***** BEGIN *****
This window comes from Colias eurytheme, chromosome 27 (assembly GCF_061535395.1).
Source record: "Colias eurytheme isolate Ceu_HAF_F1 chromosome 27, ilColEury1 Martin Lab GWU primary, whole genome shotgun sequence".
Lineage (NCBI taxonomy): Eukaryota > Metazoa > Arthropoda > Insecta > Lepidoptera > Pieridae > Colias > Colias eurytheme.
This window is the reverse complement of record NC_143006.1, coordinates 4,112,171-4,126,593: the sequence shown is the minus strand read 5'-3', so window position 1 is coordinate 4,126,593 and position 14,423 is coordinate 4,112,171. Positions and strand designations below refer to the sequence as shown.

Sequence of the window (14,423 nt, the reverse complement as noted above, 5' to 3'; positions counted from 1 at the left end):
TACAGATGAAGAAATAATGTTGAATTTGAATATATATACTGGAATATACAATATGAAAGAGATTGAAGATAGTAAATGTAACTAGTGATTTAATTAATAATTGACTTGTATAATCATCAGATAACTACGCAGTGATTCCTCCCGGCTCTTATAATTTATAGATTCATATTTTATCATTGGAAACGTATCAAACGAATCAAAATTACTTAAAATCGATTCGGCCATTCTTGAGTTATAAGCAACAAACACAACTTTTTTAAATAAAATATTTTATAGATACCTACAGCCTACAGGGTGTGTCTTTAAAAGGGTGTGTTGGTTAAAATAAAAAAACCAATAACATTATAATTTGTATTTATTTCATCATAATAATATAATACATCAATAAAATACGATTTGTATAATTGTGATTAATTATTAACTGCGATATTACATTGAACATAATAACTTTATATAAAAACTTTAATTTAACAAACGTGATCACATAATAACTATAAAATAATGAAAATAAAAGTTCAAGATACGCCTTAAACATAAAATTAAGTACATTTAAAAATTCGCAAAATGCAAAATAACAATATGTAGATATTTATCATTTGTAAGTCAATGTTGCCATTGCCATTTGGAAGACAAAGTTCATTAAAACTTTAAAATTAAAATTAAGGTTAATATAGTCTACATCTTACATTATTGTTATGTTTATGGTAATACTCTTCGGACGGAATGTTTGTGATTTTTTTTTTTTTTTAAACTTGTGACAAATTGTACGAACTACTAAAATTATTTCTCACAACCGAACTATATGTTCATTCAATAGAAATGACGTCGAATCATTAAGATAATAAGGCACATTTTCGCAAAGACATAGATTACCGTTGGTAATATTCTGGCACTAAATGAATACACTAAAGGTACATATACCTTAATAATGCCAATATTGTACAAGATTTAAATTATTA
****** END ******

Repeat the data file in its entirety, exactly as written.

This window comes from Colias eurytheme, chromosome 27 (assembly GCF_061535395.1).
Source record: "Colias eurytheme isolate Ceu_HAF_F1 chromosome 27, ilColEury1 Martin Lab GWU primary, whole genome shotgun sequence".
Lineage (NCBI taxonomy): Eukaryota > Metazoa > Arthropoda > Insecta > Lepidoptera > Pieridae > Colias > Colias eurytheme.
This window is the reverse complement of record NC_143006.1, coordinates 4,112,171-4,126,593: the sequence shown is the minus strand read 5'-3', so window position 1 is coordinate 4,126,593 and position 14,423 is coordinate 4,112,171. Positions and strand designations below refer to the sequence as shown.

Sequence of the window (14,423 nt, the reverse complement as noted above, 5' to 3'; positions counted from 1 at the left end):
TACAGATGAAGAAATAATGTTGAATTTGAATATATATACTGGAATATACAATATGAAAGAGATTGAAGATAGTAAATGTAACTAGTGATTTAATTAATAATTGACTTGTATAATCATCAGATAACTACGCAGTGATTCCTCCCGGCTCTTATAATTTATAGATTCATATTTTATCATTGGAAACGTATCAAACGAATCAAAATTACTTAAAATCGATTCGGCCATTCTTGAGTTATAAGCAACAAACACAACTTTTTTAAATAAAATATTTTATAGATACCTACAGCCTACAGGGTGTGTCTTTAAAAGGGTGTGTTGGTTAAAATAAAAAAACCAATAACATTATAATTTGTATTTATTTCATCATAATAATATAATACATCAATAAAATACGATTTGTATAATTGTGATTAATTATTAACTGCGATATTACATTGAACATAATAACTTTATATAAAAACTTTAATTTAACAAACGTGATCACATAATAACTATAAAATAATGAAAATAAAAGTTCAAGATACGCCTTAAACATAAAATTAAGTACATTTAAAAATTCGCAAAATGCAAAATAACAATATGTAGATATTTATCATTTGTAAGTCAATGTTGCCATTGCCATTTGGAAGACAAAGTTCATTAAAACTTTAAAATTAAAATTAAGGTTAATATAGTCTACATCTTACATTATTGTTATGTTTATGGTAATACTCTTCGGACGGAATGTTTGTGATTTTTTTTTTTTTTTAAACTTGTGACAAATTGTACGAACTACTAAAATTATTTCTCACAACCGAACTATATGTTCATTCAATAGAAATGACGTCGAATCATTAAGATAATAAGGCACATTTTCGCAAAGACATAGATTACCGTTGGTAATATTCTGGCACTAAATGAATACACTAAAGGTACATATACCTTAATAATGCCAATATTGTACAAGATTTAAATTATTA